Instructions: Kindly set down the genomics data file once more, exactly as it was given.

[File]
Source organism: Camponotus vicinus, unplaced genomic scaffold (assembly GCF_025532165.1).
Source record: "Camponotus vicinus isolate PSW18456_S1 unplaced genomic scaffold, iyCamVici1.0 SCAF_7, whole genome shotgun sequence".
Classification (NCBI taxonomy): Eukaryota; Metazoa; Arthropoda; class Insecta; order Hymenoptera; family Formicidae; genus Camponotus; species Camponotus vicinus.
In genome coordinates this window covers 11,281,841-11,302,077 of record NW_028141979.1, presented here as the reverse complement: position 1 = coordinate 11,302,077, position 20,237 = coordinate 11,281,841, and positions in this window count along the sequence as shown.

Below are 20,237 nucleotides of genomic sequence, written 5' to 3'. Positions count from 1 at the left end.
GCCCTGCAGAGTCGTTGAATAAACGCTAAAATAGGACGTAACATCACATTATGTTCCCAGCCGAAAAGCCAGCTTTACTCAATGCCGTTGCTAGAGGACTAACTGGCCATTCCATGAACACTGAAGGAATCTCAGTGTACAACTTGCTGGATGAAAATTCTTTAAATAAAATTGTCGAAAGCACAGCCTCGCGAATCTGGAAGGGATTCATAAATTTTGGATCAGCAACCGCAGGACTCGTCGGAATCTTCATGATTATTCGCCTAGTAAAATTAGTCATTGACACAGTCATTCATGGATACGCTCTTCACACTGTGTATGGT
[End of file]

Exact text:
Source organism: Camponotus vicinus, unplaced genomic scaffold (assembly GCF_025532165.1).
Source record: "Camponotus vicinus isolate PSW18456_S1 unplaced genomic scaffold, iyCamVici1.0 SCAF_7, whole genome shotgun sequence".
Classification (NCBI taxonomy): Eukaryota; Metazoa; Arthropoda; class Insecta; order Hymenoptera; family Formicidae; genus Camponotus; species Camponotus vicinus.
In genome coordinates this window covers 11,281,841-11,302,077 of record NW_028141979.1, presented here as the reverse complement: position 1 = coordinate 11,302,077, position 20,237 = coordinate 11,281,841, and positions in this window count along the sequence as shown.

Below are 20,237 nucleotides of genomic sequence, written 5' to 3'. Positions count from 1 at the left end.
GCCCTGCAGAGTCGTTGAATAAACGCTAAAATAGGACGTAACATCACATTATGTTCCCAGCCGAAAAGCCAGCTTTACTCAATGCCGTTGCTAGAGGACTAACTGGCCATTCCATGAACACTGAAGGAATCTCAGTGTACAACTTGCTGGATGAAAATTCTTTAAATAAAATTGTCGAAAGCACAGCCTCGCGAATCTGGAAGGGATTCATAAATTTTGGATCAGCAACCGCAGGACTCGTCGGAATCTTCATGATTATTCGCCTAGTAAAATTAGTCATTGACACAGTCATTCATGGATACGCTCTTCACACTGTGTATGGT